This is a debate which deeply divides the academic community, diplomats, and politicians. There are academic and political figures who will maintain that we understand Russia only too well. Thus, under President George W. Bush, a robust view of Russia’s behaviour was to be found in the office of Vice-President Cheney, a stout defender of the ‘values’ approach to Russia; and it exists in Congress, which remains highly sceptical of Russian policy, both domestic and foreign. But Presidents, despite some of their public utterances, have tended towards an – at least initially – optimistic pragmatism.
This uncertainty about what Russia is, what it might be, and how to deal with it, has in part determined the volatile pattern of US relations with Russia since 1991. While we all may be familiar with the Obama ‘reset’ of relations, arguably there have been four resets on the US side since 1991, each ending in disappointment – that is, American disappointment. Notably, the George W. Bush reset ended with the Russian-Georgian war and the Obama reset with the Crimean and Ukrainian crisis of 2014. Stent writes that no US President has found the key to a long-term, qualitatively better relationship with Moscow, which will only be found when both parties move beyond the Cold War and post-Cold War mindset – which is true, but doesn’t really take us very far.
Perhaps the error, if there has been an error, was not incorporating Russia into some sort of European or Euro-Atlantic security structure at the point, perhaps in the 1990s, when it might just have been conceivable, and when there was such thinking in the air, mixed in with talk of a common European home, or a European confederation. As Stent observes, the Russians have twice inquired about joining NATO. But perhaps there were too many doubts and suspicions, and interests, for that to be a realistic proposition, and now the time has passed. And, we might ask, was there ever enough westernising sentiment in Moscow to build upon?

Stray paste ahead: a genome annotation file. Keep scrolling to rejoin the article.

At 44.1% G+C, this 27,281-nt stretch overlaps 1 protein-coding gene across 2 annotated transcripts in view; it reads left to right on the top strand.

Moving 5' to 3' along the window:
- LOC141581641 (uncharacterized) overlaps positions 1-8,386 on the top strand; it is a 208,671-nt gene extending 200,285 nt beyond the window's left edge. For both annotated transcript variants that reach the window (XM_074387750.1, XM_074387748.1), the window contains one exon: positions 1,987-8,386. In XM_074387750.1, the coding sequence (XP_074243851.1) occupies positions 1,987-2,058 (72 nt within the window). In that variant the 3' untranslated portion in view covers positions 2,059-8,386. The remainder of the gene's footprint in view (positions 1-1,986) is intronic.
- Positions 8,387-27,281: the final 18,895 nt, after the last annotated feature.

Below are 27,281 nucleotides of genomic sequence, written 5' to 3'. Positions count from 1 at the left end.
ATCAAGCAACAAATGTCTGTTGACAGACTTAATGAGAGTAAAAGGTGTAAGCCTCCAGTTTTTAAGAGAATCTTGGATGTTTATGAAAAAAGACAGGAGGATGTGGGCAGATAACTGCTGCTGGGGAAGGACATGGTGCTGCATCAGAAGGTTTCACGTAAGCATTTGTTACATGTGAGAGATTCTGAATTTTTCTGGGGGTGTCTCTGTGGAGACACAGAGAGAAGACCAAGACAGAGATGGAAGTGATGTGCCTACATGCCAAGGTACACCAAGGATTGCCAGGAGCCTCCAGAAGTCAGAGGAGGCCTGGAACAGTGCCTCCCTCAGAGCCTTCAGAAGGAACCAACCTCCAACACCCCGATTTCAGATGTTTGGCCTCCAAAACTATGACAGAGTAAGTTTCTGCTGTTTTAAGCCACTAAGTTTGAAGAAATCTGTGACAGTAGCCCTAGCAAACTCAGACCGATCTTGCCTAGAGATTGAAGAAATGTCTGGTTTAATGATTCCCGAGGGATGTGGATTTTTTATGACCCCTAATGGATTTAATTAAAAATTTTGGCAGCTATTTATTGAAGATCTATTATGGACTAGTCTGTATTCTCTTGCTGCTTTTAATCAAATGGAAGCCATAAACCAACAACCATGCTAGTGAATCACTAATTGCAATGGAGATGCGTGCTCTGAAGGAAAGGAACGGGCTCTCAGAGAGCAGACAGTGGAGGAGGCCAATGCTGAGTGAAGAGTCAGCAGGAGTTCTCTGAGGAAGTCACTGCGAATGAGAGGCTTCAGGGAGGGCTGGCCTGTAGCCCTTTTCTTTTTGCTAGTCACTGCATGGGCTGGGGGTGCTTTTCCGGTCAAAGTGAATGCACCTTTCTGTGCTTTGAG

The Gorbachev moment was fleeting, and the Yeltsin years too fragile. By the turn of the millennium, despite early hopes for Putin, rapprochement with the West was a receding vision. But that did not necessarily imply a return to a new Cold War; a difficult and enervating relationship, one of conflict and co-operation, was just as imaginable. And yet, in outline, a barely resolvable conflict in the heart of Europe was visible even as the USSR fell. While the United States sought a ‘Europe whole and free’, Moscow still seemed to aspire to a sphere of privileged interest in the region. Hence, while Europe has been for some time, for Bush and Obama, second in their priorities, it still holds the most potential for damaging US-Russian confrontation.
Stent provides a poised, readable overview of the US-Russia relationship in the post-Cold War era, and fine, balanced, knowledgeable accounts of some of the key events and elements in that relationship: the impact of the Iraq war, the colour revolutions, the Russian-Georgian war; and, naturally, a substantial chapter assesses the political significance of Russia’s energy resources and its economy. What is Stent’s broad conclusion? To maintain long-term American engagement with Russia, but don’t expect too much from it (future President of the United States, please note).
Read again, slowly, I appreciated the depth and perception and nuances of her account, which should be the starting point for students and professionals. It would be interesting to have a similar account from the viewpoint of a Russian academic, but I suspect we may have to wait some time for that.
Note: This article gives the views of the author, and not the position of EUROPP – European Politics and Policy, nor of the London School of Economics.
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Paul Wingrove was formerly Senior Lecturer in Politics at the University of Greenwich.